Northern Ireland

600 hospital beds occupied by medically fit patients in Northern Ireland

Number is equivalent to closing an acute hospital

A hospital ward (Peter Byrne/PA)

More than 600 hospital beds in Northern Ireland were occupied by patients deemed fit for discharge on a single day last month, new figures have revealed.

On March 15, the five health trusts had a total of 628 patients ready to leave hospital - with a shortage of community places among the main problems.

Belfast Trust had the highest number (150) followed by the Southern Trust (149), Western Trust (148), Northern Trust 114) and South Eastern (67) with the lowest.

DUP MLA Diane Dodds, who uncovered the figures, said it was “a travesty” and similar to closing an acute hospital.

It is the latest snapshot of a health service in crisis, with the Health Minister Robin Swann stating last month that the risks of service breakdown were real and growing in several areas as he was “looking down the barrel of an inadequate budget” while need increases.

Robin Swann was health minister during the Covid-19 pandemic
(Oliver McVeigh/PA)

Northern Ireland consistently has the worst hospital waiting lists in the UK while last month cancer charities described the latest waiting times for patients as “astronomical”.

Budgetary pressures are also only likely to increase due to Northern Ireland’s ageing population as well as ongoing pay disputes with health workers.

There has also been criticism, that the new Executive has failed to come up with a plan to improve the health service more than two months after the return of Stormont.

Minister Swann said action to free up more hospital beds included a £70m support package for independent sector organisatons ahead of minimum wage increases.

This will include an increase in the regional funding rate for domiciliary care providers to £20.01 per hour, which is hoped to stabilise the market and recognise the “critical” role domiciliary care plays in supporting patient flow out of hospitals.

Other measures include a team of health officials to performance manage hospital discharges and a forum to encourage “whole system thinking” attended by senior Trust staff, the Ambulance Service and the Public Health Agency.

Particular problems were highlighted in the Western Trust, where problems finding domiciliary care affected 29 patients in “hard to source” parts of the Fermanagh & Omagh Council area.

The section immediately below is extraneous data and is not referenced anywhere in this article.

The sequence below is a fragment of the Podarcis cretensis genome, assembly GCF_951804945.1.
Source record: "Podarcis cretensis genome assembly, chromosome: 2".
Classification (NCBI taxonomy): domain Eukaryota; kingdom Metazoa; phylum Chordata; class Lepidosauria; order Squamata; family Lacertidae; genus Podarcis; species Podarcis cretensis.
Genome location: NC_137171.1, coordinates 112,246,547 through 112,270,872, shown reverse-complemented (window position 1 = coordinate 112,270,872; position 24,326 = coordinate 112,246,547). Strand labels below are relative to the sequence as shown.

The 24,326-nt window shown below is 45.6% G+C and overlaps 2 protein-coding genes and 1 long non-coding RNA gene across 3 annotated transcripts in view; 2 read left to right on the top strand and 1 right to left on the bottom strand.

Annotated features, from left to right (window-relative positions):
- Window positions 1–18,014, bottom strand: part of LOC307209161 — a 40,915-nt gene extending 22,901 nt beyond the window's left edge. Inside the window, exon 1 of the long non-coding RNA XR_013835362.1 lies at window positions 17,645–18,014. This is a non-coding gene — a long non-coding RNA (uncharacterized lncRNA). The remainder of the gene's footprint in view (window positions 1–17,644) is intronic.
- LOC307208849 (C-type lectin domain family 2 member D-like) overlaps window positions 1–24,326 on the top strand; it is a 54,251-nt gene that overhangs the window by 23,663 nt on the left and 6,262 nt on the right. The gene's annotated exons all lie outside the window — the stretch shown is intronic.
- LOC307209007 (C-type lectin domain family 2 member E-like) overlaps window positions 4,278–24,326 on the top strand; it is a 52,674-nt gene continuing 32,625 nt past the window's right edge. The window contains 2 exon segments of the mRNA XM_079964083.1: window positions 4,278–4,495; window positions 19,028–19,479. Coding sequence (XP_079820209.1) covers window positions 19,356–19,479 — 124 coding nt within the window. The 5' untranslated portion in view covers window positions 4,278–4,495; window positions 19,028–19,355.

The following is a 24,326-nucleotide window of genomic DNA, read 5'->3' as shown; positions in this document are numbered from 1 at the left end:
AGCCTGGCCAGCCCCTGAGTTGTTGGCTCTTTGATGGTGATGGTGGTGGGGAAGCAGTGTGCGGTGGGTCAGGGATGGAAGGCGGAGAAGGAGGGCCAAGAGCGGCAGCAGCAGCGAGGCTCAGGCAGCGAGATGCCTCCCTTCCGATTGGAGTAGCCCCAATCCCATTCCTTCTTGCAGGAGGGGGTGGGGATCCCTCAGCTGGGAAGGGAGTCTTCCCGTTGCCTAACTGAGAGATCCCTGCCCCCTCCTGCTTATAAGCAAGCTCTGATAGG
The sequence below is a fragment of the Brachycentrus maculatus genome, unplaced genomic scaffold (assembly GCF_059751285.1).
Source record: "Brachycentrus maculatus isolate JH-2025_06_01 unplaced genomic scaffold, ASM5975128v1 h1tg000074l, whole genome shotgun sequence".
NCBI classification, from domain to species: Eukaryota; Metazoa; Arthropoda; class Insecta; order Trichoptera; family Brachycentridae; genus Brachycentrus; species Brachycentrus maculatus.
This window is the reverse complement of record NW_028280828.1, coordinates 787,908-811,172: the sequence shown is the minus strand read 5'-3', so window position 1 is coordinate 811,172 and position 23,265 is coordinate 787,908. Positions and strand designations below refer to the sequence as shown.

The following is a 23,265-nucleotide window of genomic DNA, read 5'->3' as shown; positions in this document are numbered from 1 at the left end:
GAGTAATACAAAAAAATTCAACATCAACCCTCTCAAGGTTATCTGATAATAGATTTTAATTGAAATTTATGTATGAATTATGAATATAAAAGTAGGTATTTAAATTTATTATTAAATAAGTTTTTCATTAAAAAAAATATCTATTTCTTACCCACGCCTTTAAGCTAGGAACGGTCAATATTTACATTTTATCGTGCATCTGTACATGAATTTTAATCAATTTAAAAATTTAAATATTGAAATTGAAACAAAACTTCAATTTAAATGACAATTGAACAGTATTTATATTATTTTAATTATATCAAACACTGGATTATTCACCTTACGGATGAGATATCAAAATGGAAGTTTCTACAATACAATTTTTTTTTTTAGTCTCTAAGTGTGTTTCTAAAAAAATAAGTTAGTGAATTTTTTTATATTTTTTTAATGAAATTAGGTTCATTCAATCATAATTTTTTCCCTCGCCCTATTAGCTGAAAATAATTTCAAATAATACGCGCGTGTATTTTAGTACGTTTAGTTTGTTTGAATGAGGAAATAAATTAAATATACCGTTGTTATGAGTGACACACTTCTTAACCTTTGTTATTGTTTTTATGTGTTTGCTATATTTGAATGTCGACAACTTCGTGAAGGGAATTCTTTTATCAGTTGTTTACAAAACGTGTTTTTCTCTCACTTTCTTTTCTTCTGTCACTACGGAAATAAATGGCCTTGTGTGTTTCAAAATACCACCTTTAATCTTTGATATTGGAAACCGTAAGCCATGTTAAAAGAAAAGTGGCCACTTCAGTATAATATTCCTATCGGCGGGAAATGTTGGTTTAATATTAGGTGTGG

Another 43 patients were waiting on a nursing home bed, including 27 for Elderly Mentally Infirm nursing.

“Many to these will require enhanced care at least initially, and Western HSC Trust has the lowest provision of these community beds in Northern Ireland,” Minister Swann said.

DUP MLA Diane Dodds said Northern Ireland had the worst waiting lists in the UK
(Niall Carson/PA)

DUP MLA Diane Dodds called the situation “an absolute travesty” after asking Health Minister Robin Swann for the figures.

She said the true number of patients having to “needlessly” stay on in hospital was likely to be higher, as some of the Trusts only included beds on their largest acute sites.

“More than 600 hospital beds being unavailable is the equivalent of keeping the doors locked to one of our large acute hospitals. It is an absolute travesty,” she said.

“It must be enormously frustrating for anyone awaiting admission to hospital for treatment to know there ought to be several hundred more beds available every day.”

Calling for the creation of a dedicated champion to address the problem, she said hospital staff were being forced to work “with one arm tied behind their back.”

“I struggle to understand, when the impact is so significant, why this hasn’t been prioritised more. It ought to be a key objective to free up more capacity and allow the system to operate optimally,” she said.

“The loss of beds impacts back onto all parts of the system including waiting times, Emergency Departments and getting admitted into hospital. It is poor care too for those patients being kept on in hospital unnecessarily.”

She continued: “If you pause to think what could be achieved over the course of a year with that number of beds, it is out of the question for this to be allowed to go on any longer”.